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Jan. 16, 2020, 12:25 p.m.

YouTube’s algorithm is pushing climate misinformation videos, and their creators are profiting from it

One-fifth of the ads on climate misinformation videos were from Greenpeace, World Wildlife Fund, or other green/environmental groups.

When an ad runs on a YouTube video, the video creator generally keeps 55 percent of the ad revenue, with YouTube getting the other 45 percent. This system’s designed to compensate content creators for their work.

But when those videos contain false information — say, about climate change — it’s essentially encouraging the creation of more misinformation content. Meanwhile, the brands advertising on YouTube often have no idea where their ads are running.

In a new report published today, the social-activism nonprofit Avaaz calculates the degree to which YouTube recommends videos with false information about climate change. After collecting more than 5,000 videos, Avaaz found that 16 percent of the top 100 related videos surfaced by the search term “global warming” contained misinformation. Results were a little better on searches for “climate change” (9 percent) and worse for the more explicitly misinfo-seeking “climate manipulation” (21 percent).

Those videos with misinformation had more views and more likes than other videos returned for the same search terms — by an average of 20 and 90 percent, depending on the search.

Avaaz identified 108 different brands running ads on the videos with climate misinformation; ironically enough, about one in five of those ads was from “a green or ethical brand” like Greenpeace or World Wildlife Fund. Many of those and other brands told Avaaz that they were unaware that their ads were running on climate misinformation videos.

The report doesn’t estimate the dollar figures involved in ads on these videos containing misinformation. But if you assume a CPM of $8.00 (YouTube’s median as of Q2 2019) and all videos are monetized, the 21.1 million views Avaaz calculated they’d received would have generated something like $75,000 for YouTube and $92,000 for the videos’ makers. That’s not nothing, especially when it comes to incentivizing more misinformation videos. But it’s also far from significant for YouTube or Google.

Avaaz cites YouTube’s much-debated algorithms as the main culprit, given that its video recommendations account for 70 percent of what people watch on the platform. “For every climate misinformation video someone watches or likes, similar content is likely to show up in that person’s recommendations, thereby trapping the viewer in an online bubble of misinformation,” the report says.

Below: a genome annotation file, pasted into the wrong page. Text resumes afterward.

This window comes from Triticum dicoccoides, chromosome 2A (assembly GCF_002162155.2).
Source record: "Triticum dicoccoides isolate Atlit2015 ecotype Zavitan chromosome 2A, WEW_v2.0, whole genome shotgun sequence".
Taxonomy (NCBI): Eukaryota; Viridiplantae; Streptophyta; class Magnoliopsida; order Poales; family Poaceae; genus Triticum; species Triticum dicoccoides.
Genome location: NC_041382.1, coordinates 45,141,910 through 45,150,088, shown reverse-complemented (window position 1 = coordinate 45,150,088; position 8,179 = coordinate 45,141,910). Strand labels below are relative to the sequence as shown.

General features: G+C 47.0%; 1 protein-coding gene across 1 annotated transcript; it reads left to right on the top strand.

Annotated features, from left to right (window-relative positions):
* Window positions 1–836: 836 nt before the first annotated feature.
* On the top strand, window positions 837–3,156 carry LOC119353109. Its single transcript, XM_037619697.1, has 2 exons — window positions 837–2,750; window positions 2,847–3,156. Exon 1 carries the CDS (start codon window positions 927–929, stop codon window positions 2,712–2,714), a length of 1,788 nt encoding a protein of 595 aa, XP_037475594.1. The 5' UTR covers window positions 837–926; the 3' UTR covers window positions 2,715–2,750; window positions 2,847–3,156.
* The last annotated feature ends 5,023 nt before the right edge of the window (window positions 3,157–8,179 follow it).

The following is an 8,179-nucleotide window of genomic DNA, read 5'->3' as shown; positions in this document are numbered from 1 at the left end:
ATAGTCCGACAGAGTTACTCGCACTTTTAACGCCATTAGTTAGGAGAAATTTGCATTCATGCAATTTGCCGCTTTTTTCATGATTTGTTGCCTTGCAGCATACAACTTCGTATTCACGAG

It was a year ago that YouTube said it would change its algorithms to recommend fewer conspiracy theory or misinformation videos, and anecdotal evidence has suggested at least some improvement. But these results, gathered in August 2019, suggest there’s still a ways to go.

What’s particularly concerning is that YouTube is one of the most used platforms among teenagers ages 13 to 17, and as we’ve written about before, young people aren’t great at detecting misinformation. One study by Stanford last year found that “96 percent of students didn’t think about how a relationship between a climate change website and a fossil fuel company could impact the website’s credibility.”

YouTube has tried to reduce climate misinformation in the past by adding information boxes under its videos, but Avaaz notes that those boxes, when they do appear, often link to Wikipedia articles about general terms related to climate change and don’t indicate that the videos contain misinformation.

Judd Legum, who writes the newsletter Popular Information, spoke to Google (YouTube’s parent company) about the report’s findings:

In a statement to Popular Information, Google said its “recommendations systems are not designed to filter or demote videos or channels based on specific perspectives.” The company added that it has “significantly invested in reducing recommendations of borderline content and harmful misinformation, and raising up authoritative voices on YouTube.”

Google said that some climate misinformation videos are considered “harmful misinformation,” but some of the videos flagged by Avaaz are not. For example, Google told Popular Information it considers climate misinformation that is clipped from Fox News to be part of a legitimate public discourse on a political and scientific issue.

Avaaz’s four recommendations for YouTube include:

  • “Detoxing its algorithm” that freely recommends climate misinformation videos — removing identified climate misinformation videos from the recommendation algorithms and stopping their publishers’ ability to monetize
  • Including misinformation in its monetization policies and allowing advertisers to opt out of running ads on climate misinformation videos
  • Working with fact-checkers to issue corrections on misinformation videos, though Avaaz notes it doesn’t recommend deleting videos as that would conflict with freedom of speech
  • Releasing data on the number of views on misinformation content and how many views were driven by the algorithm’s recommendations

Read the full report here.

Hanaa' Tameez is a staff writer at Nieman Lab. You can reach her via email ( or Twitter DM (@HanaaTameez).
POSTED     Jan. 16, 2020, 12:25 p.m.
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